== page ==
Since prehistoric times, warlords and chiefs have recognised the importance of weakening morale of opponents.
In the Battle of Pelusium (525 BC) between the Persian Empire and ancient Egypt, the Persian forces used cats and other animals as a psychological tactic against the Egyptians, who avoided harming cats due to religious beliefs.
Currying favour with supporters was the other side of psychological warfare, and an early practitioner of such this was Alexander the Great, who successfully conquered large parts of Europe and the Middle East and held on to his territorial gains by co-opting local elites into the Greek administration and culture. Alexander left some of his men behind in each conquered city to introduce Greek culture and oppress dissident views. His soldiers were paid dowries to marry locals in an effort to encourage assimilation.
Genghis Khan, leader of the Mongolian Empire in the 13th century AD employed less subtle techniques. Defeating the will of the enemy before having to attack and reaching a consented settlement was preferable to actually fighting. The Mongol generals demanded submission to the Khan, and threatened the initially captured villages with complete destruction if they refused to surrender. If they had to fight to take the settlement, the Mongol generals fulfilled their threats and massacred the survivors. Tales of the encroaching horde spread to the next villages and created an aura of insecurity that undermined the possibility of future resistance.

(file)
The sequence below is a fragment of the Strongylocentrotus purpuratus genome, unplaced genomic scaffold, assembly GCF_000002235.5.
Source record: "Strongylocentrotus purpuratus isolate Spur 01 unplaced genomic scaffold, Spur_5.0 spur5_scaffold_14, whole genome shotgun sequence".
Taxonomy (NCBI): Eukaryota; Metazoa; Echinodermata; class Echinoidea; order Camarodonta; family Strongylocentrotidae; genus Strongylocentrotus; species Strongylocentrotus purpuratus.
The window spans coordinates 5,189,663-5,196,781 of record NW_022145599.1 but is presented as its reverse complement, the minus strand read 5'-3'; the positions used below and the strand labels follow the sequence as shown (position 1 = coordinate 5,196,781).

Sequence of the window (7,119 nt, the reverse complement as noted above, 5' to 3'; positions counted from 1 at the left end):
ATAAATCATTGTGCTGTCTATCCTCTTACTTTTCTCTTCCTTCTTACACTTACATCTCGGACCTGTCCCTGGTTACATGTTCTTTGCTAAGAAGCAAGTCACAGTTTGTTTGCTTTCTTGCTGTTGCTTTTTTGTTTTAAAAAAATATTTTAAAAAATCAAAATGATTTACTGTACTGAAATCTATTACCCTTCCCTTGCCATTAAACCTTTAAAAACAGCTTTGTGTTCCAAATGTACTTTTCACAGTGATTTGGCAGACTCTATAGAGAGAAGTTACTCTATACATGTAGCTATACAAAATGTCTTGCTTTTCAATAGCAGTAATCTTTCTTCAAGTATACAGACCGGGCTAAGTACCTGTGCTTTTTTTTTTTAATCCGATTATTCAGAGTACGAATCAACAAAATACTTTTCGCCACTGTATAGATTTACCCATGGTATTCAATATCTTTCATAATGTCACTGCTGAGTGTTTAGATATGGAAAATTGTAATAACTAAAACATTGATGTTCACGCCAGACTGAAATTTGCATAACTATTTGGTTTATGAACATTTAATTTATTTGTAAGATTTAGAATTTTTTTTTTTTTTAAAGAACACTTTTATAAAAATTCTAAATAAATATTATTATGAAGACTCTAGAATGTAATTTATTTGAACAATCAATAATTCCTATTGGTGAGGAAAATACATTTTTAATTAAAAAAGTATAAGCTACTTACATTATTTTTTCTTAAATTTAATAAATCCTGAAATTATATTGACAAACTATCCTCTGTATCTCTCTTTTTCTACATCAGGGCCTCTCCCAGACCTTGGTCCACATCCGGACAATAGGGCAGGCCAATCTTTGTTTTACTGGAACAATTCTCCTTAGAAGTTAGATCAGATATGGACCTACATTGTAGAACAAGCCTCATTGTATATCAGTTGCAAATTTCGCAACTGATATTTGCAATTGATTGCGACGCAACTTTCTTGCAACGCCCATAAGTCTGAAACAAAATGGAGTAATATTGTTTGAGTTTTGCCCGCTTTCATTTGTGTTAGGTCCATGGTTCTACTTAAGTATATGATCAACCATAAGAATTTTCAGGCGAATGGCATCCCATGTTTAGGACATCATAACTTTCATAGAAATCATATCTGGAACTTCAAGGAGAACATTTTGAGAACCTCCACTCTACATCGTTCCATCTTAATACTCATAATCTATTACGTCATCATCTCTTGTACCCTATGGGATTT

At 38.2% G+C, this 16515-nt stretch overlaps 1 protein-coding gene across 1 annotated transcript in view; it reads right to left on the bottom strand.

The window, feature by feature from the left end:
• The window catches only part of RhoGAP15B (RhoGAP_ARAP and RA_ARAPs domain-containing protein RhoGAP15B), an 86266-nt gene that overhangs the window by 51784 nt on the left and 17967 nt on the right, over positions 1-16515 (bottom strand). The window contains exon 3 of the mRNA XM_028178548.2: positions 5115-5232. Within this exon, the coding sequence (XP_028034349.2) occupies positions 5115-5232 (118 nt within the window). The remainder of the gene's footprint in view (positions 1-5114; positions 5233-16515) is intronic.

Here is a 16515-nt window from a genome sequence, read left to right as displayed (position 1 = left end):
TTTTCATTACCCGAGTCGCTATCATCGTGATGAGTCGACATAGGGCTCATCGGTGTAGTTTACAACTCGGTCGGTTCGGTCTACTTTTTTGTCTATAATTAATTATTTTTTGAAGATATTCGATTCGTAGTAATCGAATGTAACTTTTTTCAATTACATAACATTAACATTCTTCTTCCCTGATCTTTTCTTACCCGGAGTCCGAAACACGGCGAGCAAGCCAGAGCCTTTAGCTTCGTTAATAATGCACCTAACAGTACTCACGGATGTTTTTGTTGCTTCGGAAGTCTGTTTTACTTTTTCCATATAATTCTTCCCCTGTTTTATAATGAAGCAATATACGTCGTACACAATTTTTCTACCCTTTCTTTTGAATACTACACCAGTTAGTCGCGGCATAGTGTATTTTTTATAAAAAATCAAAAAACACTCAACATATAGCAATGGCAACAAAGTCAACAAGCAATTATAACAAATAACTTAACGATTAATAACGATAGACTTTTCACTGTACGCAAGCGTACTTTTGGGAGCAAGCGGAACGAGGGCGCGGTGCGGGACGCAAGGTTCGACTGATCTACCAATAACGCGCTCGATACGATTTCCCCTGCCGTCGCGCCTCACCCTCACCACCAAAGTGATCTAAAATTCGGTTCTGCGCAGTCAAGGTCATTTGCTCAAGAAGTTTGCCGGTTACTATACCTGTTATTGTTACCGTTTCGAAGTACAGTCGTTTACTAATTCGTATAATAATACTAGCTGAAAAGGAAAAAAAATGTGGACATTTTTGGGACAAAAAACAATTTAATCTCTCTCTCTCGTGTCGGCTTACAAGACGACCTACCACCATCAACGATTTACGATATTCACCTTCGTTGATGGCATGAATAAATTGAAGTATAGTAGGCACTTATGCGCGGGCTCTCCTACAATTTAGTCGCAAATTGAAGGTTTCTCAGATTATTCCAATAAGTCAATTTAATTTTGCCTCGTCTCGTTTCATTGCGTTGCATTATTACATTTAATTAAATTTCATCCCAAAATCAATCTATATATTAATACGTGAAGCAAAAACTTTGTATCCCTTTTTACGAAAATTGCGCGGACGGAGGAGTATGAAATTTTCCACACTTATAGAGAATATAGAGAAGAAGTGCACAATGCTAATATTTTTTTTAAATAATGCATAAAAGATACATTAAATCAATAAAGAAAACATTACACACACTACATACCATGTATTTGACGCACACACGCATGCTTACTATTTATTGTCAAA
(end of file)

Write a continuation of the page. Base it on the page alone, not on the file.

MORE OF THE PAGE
The Khan also employed tactics that made his numbers seem greater than they actually were. During night operations he ordered each soldier to light three torches at dusk to give the illusion of an overwhelming army and deceive and intimidate enemy scouts. He also sometimes had objects tied to the tails of his horses, so that riding on open and dry fields raised a cloud of dust that gave the enemy the impression of great numbers. His soldiers used arrows specially notched to whistle as they flew through the air, creating a terrifying noise.
Another tactic favoured by the Mongols was catapulting severed human heads over city walls to frighten the inhabitants and spread disease in the besieged city's closed confines. This was especially used by the later Turko-Mongol chieftain.
The Muslim caliph Omar, in his battles against the Byzantine Empire, sent small reinforcements in the form of a continuous stream, giving the impression that a large force would accumulate eventually if not swiftly dealt with.
In the 6th century BCE Greek Bias of Priene successfully resisted the Lydian king Alyattes by fattening up a pair of mules and driving them out of the besieged city. When Alyattes' envoy was then sent to Priene, Bias had piles of sand covered with corn to give the impression of plentiful resources.